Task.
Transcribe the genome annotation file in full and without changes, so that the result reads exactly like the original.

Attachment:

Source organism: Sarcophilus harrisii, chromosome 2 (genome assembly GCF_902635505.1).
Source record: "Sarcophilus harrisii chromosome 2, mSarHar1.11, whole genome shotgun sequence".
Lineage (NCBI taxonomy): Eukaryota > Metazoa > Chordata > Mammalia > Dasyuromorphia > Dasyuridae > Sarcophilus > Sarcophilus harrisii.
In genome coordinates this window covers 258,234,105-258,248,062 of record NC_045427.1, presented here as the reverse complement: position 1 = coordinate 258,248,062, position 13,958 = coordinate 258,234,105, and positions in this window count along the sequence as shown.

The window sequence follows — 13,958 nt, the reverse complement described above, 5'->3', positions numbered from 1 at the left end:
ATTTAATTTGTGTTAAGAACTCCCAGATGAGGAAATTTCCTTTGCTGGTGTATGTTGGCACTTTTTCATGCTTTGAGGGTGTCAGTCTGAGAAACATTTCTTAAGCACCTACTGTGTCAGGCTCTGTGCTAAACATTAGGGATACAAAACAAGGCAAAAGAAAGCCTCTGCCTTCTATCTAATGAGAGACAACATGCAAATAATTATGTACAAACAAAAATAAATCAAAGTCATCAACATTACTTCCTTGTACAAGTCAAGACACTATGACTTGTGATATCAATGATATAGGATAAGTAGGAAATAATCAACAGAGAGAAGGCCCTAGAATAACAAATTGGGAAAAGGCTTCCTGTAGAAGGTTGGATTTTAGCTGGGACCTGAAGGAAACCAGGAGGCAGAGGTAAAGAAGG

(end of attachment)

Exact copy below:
Source organism: Sarcophilus harrisii, chromosome 2 (genome assembly GCF_902635505.1).
Source record: "Sarcophilus harrisii chromosome 2, mSarHar1.11, whole genome shotgun sequence".
Lineage (NCBI taxonomy): Eukaryota > Metazoa > Chordata > Mammalia > Dasyuromorphia > Dasyuridae > Sarcophilus > Sarcophilus harrisii.
In genome coordinates this window covers 258,234,105-258,248,062 of record NC_045427.1, presented here as the reverse complement: position 1 = coordinate 258,248,062, position 13,958 = coordinate 258,234,105, and positions in this window count along the sequence as shown.

The window sequence follows — 13,958 nt, the reverse complement described above, 5'->3', positions numbered from 1 at the left end:
ATTTAATTTGTGTTAAGAACTCCCAGATGAGGAAATTTCCTTTGCTGGTGTATGTTGGCACTTTTTCATGCTTTGAGGGTGTCAGTCTGAGAAACATTTCTTAAGCACCTACTGTGTCAGGCTCTGTGCTAAACATTAGGGATACAAAACAAGGCAAAAGAAAGCCTCTGCCTTCTATCTAATGAGAGACAACATGCAAATAATTATGTACAAACAAAAATAAATCAAAGTCATCAACATTACTTCCTTGTACAAGTCAAGACACTATGACTTGTGATATCAATGATATAGGATAAGTAGGAAATAATCAACAGAGAGAAGGCCCTAGAATAACAAATTGGGAAAAGGCTTCCTGTAGAAGGTTGGATTTTAGCTGGGACCTGAAGGAAACCAGGAGGCAGAGGTAAAGAAGG